A downturn in housing starts and building permits wasn’t what markets were expecting, but given how well the index had performed in the prior two months, the general trend continues to improve.

Privately-owned housing starts fell 1% to an annual pace of 581,000 in July, against expectations that they would advance 2.3% to 598k. Data from the prior two months was revised downwards slightly.

The report wasn’t just bad news though. The most important component continued on its upward path, as single-family housing starts climbed 1.7% to a rate of 490k ― its highest level since October 2008. So, as with last month, it was multiple-family units that declined, falling 13.3% to 91k in the month after a 26.1% decline in June, putting the index back at April’s level.

“July's level of starts is still 74% below the 2.27 million record ― which was double the rate of household formation ― but is up 21% from April's rain-influenced 479,000 record low,” noted Jennifer Lee from BMO Capital Markets. “In other words, we are heading in the right direction, slowly.

Since July 2008, the annualized pace of new housing construction as fallen 37.7% from a rate of 933k.

Meanwhile, Building permits fell 1.8% to an annualized pace of 560k in June, which is 39.4% below the July 2008 level. That’s far from good, but the annualized drop in the prior month was -51.4%.

As with housing starts, the losses were in multiple-units. Single-family permits for new houses managed to advance 5.8% in the month to a pace of 458k, but authorizations for multiple-unit residences declined from 137K to 102k.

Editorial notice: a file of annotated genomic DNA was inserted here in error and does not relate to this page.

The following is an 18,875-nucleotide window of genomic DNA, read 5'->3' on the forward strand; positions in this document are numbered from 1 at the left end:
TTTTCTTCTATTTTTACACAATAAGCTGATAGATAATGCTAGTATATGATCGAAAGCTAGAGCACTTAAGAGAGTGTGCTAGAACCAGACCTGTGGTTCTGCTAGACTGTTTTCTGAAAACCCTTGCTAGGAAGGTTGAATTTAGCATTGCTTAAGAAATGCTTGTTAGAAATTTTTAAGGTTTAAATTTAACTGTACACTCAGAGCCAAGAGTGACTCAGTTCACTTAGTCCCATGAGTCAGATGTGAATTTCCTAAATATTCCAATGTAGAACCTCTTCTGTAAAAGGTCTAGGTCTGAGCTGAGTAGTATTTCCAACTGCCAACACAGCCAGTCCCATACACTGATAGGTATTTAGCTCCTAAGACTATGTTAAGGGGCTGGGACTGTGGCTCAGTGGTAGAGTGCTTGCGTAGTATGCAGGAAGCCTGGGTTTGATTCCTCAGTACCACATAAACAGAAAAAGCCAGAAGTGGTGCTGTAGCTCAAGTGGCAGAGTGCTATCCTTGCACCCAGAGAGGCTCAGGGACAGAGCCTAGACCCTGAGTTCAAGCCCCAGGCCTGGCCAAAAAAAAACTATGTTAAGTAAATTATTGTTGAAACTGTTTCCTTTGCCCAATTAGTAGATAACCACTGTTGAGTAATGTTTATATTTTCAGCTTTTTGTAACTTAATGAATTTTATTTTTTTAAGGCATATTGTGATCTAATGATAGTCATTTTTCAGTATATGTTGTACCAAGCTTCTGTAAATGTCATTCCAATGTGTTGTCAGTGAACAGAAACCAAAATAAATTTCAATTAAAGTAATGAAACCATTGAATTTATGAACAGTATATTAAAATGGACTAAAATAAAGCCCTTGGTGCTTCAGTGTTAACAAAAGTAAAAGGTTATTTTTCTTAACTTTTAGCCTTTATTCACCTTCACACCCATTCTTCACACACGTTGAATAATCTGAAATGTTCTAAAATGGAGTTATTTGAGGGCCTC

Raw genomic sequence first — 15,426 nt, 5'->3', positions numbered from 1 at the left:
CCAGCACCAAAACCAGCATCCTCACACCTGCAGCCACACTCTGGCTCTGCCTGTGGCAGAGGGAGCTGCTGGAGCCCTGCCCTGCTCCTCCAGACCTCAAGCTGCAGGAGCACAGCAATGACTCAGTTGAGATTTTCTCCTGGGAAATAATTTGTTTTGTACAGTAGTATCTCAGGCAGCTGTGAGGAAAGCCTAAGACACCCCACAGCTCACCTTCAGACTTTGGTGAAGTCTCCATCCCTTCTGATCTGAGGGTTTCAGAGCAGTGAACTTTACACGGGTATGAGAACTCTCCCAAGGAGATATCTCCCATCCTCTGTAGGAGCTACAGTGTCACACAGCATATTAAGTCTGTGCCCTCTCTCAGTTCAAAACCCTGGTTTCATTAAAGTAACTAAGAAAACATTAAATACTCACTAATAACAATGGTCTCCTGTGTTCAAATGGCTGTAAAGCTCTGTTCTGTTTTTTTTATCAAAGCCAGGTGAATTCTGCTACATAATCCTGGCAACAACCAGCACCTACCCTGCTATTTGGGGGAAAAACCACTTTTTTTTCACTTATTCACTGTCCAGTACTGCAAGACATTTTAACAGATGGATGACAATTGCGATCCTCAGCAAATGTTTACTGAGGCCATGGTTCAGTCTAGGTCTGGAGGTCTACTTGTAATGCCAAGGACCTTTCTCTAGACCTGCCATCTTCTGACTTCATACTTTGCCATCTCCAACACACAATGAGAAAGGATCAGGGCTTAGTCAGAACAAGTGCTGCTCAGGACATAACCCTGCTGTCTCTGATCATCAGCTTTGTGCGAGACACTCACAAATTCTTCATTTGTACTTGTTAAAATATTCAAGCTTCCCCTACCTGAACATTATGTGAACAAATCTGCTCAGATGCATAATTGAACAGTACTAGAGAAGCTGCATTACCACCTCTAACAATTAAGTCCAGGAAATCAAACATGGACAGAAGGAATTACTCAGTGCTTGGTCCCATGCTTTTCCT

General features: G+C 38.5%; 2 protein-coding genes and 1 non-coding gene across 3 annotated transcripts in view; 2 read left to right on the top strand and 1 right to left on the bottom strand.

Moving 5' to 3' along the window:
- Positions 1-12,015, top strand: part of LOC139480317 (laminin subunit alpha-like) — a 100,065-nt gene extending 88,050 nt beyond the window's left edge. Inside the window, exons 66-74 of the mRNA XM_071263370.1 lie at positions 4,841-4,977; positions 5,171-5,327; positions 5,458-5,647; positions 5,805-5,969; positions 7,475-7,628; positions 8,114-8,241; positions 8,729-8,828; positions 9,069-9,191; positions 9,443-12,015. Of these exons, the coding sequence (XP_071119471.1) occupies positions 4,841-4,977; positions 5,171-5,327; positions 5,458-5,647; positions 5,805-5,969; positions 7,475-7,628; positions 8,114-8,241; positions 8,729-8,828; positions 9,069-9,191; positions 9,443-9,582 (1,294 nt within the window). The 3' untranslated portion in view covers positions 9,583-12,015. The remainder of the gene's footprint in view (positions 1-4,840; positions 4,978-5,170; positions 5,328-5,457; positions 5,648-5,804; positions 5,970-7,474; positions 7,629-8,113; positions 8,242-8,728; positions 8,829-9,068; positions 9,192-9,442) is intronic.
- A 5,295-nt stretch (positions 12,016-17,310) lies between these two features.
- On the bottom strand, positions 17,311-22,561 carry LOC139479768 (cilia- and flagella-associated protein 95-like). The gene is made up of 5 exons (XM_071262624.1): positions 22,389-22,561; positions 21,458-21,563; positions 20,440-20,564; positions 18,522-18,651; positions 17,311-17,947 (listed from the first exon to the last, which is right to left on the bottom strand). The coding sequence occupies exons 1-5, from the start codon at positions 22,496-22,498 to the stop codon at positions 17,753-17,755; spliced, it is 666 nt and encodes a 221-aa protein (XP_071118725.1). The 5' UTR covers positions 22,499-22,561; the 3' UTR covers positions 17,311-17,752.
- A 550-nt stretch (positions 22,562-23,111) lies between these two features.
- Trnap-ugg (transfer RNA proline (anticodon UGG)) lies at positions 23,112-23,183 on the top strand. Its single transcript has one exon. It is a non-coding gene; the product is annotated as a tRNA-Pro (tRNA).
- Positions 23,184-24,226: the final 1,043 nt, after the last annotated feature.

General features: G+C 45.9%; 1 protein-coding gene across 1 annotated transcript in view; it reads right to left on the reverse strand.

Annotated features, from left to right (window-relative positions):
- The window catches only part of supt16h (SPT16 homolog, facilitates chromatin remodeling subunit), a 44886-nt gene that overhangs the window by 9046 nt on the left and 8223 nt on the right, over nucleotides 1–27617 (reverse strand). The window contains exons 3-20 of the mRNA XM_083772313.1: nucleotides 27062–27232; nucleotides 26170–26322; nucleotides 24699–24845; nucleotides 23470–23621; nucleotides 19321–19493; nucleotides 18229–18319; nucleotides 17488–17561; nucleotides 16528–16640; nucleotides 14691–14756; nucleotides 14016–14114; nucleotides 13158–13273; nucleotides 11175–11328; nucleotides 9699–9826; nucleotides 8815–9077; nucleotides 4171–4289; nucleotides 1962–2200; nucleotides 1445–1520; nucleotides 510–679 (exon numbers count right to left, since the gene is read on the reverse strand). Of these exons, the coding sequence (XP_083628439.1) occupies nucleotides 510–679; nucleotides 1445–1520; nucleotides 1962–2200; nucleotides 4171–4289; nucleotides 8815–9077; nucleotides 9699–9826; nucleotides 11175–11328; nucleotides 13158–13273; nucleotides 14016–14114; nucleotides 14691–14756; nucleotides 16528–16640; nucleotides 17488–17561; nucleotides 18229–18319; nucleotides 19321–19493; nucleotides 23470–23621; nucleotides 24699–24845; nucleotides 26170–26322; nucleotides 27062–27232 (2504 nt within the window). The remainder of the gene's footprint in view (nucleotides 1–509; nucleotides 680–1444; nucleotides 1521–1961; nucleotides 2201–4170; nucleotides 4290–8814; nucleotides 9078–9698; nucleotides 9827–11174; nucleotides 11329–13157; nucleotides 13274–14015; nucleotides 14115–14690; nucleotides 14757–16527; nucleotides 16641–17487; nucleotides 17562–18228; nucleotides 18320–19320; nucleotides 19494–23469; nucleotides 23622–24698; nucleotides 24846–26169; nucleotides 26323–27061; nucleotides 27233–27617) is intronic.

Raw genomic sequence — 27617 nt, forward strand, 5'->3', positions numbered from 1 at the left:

Taking permits and starts together, Ian Pollick, strategist from TD Securities, said the report could be interpreted in two ways.

“On the optimistic side, it appears that residential construction activity may have stabilized to a degree insofar as the volume of single-family starts is now the highest level since October 2008 combined with the fact that even after the healthy 6.5% M/M gain in June starts only gave back a slight margin,” he said.

“On the other hand, with sales continuing to lag behind the level of building activity by a factor close to 200K (latest data puts the gap at 197K), even though the level of starts declined on the month it does suggest that the inventory of unsold homes could potentially rise higher.

On the whole, it’s disappointing that starts and permits each fell, but single-family units continue to march forward. Some solace is also provided by the fact that homebuilder sentiment hit a 14-month high in August, as published yesterday by the National Association of Home Builders. The report edged up just one points, but it represents a 23% improvement from last year.